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About olfart

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    Extreme NE corner of Texas

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  1. It followed me home

    Thanks. I'll put a couple of coats of boiled linseed oil with mineral spirits on the handles to give them a little more protection and bring out the wood's colors a little better.
  2. It followed me home

    These nice knives followed me home (one in the custody of my wife ). The top one I won in a club drawing last month. The smaller one was a Christmas gift to my wife today. Heckuva deal! A matched set of knives made by a friend makes for a very nice Christmas! The wood is Bois d'Arc (Osage Orange or Bodarc in this part of the world).
  3. I've not seen nor heard any mention of it as yet, but I'm willing to bet alcohol was involved. No, not as fuel for the forge. Most of the really stupid things I've seen done were heavily influenced by alcohol.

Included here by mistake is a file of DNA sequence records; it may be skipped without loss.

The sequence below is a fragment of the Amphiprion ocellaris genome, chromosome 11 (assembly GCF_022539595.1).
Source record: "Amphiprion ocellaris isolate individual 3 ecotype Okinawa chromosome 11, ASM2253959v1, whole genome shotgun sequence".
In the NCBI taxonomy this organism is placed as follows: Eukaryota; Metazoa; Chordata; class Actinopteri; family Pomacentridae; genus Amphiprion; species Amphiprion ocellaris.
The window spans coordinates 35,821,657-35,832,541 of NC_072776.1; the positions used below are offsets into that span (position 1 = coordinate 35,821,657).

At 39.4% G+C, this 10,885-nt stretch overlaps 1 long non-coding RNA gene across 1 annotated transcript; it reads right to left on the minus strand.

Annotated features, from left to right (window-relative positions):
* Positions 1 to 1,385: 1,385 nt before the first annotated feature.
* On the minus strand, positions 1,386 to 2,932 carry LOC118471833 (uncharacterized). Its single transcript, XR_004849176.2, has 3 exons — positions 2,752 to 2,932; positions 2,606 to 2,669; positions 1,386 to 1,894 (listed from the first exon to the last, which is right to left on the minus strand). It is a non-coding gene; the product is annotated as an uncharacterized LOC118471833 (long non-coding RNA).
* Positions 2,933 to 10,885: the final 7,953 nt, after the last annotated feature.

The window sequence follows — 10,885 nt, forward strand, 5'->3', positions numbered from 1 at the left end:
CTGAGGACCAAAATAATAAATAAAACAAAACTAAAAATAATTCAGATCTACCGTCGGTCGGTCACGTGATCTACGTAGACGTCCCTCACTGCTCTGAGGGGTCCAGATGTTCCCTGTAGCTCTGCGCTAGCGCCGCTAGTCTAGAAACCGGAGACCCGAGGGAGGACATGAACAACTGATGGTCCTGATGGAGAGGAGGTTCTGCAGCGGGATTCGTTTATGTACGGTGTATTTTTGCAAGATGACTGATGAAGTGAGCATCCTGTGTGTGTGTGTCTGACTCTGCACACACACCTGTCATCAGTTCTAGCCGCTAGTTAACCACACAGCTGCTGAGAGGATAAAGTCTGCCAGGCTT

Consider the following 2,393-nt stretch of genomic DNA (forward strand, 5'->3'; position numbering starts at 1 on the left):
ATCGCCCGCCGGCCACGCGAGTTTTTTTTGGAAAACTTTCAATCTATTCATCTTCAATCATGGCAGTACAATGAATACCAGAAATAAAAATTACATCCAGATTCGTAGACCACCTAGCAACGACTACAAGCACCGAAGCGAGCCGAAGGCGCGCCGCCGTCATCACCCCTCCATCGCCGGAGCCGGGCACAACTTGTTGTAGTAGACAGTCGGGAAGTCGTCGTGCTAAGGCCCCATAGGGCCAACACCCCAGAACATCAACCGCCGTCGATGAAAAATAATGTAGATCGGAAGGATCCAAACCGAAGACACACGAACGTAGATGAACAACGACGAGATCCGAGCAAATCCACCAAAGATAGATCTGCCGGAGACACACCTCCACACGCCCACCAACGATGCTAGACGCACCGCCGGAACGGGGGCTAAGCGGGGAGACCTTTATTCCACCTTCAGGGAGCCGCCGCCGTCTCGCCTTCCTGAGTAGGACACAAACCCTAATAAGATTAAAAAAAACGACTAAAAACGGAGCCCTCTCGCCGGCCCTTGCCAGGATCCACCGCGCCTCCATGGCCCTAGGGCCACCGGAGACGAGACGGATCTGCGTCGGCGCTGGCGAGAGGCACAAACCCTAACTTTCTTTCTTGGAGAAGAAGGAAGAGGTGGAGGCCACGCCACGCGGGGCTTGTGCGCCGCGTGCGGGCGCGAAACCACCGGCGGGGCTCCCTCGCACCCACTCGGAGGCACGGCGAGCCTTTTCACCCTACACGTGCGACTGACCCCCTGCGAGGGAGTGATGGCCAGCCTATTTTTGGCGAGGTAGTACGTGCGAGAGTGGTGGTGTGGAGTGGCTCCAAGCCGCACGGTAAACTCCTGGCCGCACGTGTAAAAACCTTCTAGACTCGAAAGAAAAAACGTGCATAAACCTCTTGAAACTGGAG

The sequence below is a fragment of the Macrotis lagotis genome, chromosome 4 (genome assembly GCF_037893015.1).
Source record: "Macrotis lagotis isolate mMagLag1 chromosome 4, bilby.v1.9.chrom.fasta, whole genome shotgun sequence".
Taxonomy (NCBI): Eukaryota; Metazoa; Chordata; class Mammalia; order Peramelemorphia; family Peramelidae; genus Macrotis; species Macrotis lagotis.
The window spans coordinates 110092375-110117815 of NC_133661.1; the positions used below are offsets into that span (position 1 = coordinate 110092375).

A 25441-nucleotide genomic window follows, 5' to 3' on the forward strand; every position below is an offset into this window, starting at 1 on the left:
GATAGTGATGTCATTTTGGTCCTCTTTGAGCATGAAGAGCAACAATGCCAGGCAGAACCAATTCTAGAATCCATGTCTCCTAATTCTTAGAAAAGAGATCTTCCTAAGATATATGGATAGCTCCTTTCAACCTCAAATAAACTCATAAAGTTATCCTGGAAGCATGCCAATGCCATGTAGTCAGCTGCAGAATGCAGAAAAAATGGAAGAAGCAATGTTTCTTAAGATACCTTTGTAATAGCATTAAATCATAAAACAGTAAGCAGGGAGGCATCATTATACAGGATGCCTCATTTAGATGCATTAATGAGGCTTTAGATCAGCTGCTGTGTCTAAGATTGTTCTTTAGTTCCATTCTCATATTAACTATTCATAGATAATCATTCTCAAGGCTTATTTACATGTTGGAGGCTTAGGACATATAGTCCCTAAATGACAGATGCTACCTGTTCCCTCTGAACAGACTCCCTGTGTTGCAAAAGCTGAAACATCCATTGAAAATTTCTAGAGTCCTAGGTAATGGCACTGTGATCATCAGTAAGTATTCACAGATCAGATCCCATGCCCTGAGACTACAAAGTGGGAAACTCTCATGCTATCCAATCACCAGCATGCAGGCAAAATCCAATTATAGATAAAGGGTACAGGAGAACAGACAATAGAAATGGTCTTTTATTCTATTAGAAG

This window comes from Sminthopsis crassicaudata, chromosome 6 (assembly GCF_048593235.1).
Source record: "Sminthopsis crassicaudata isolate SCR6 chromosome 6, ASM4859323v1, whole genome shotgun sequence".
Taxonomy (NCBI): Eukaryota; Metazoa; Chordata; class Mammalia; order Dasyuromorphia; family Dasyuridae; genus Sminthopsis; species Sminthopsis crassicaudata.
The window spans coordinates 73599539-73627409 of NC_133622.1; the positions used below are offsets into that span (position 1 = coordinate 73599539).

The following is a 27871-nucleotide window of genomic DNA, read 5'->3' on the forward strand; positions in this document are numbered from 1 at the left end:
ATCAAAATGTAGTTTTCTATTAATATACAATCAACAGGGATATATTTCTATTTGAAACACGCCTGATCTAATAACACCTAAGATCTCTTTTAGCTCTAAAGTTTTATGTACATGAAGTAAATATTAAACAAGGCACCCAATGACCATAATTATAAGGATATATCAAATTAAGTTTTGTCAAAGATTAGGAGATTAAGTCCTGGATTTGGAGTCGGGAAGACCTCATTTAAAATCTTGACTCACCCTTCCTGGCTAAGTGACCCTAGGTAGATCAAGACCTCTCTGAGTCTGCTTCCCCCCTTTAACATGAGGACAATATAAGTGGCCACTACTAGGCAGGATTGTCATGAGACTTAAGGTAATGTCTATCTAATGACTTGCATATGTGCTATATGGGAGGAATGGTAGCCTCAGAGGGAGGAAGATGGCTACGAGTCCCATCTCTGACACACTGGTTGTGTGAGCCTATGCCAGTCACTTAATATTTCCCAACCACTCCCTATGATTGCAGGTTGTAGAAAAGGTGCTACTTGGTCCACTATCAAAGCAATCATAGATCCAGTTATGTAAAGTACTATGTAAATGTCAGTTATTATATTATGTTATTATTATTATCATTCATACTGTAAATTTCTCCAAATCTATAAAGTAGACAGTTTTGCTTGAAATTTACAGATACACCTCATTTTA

4. Hand forged tongs from rebar

    Speaking as a retired LEO after 30 years, I can tell you that a GED will not cut it on an application to be a police officer/deputy sheriff. Most agencies now want at least two years of college on top of a high school diploma. The old game of "cops and robbers" bears no resemblance to police work today.
  5. It followed me home

    Nothing other than mild bar stock. Most of what I have is car parts, leaf and coil springs, torsion bars, etc.
  6. It followed me home

    I cut an inch off one end of a big blade to get a full cross-section, heated it to orange and quenched in water. After placing it in a vise, I tapped it lightly with a small hammer, and it broke in two pieces above the vice. No visible grain in the breaks. So yes, it's very hardenable, all the way to the rear edge of the blade. It did twist and warp like crazy in the quench, though. Would 5160 be good to stack with it in a billet?
  7. It followed me home

    I don't know. I'll see if the guy at the sawmill can find out for me.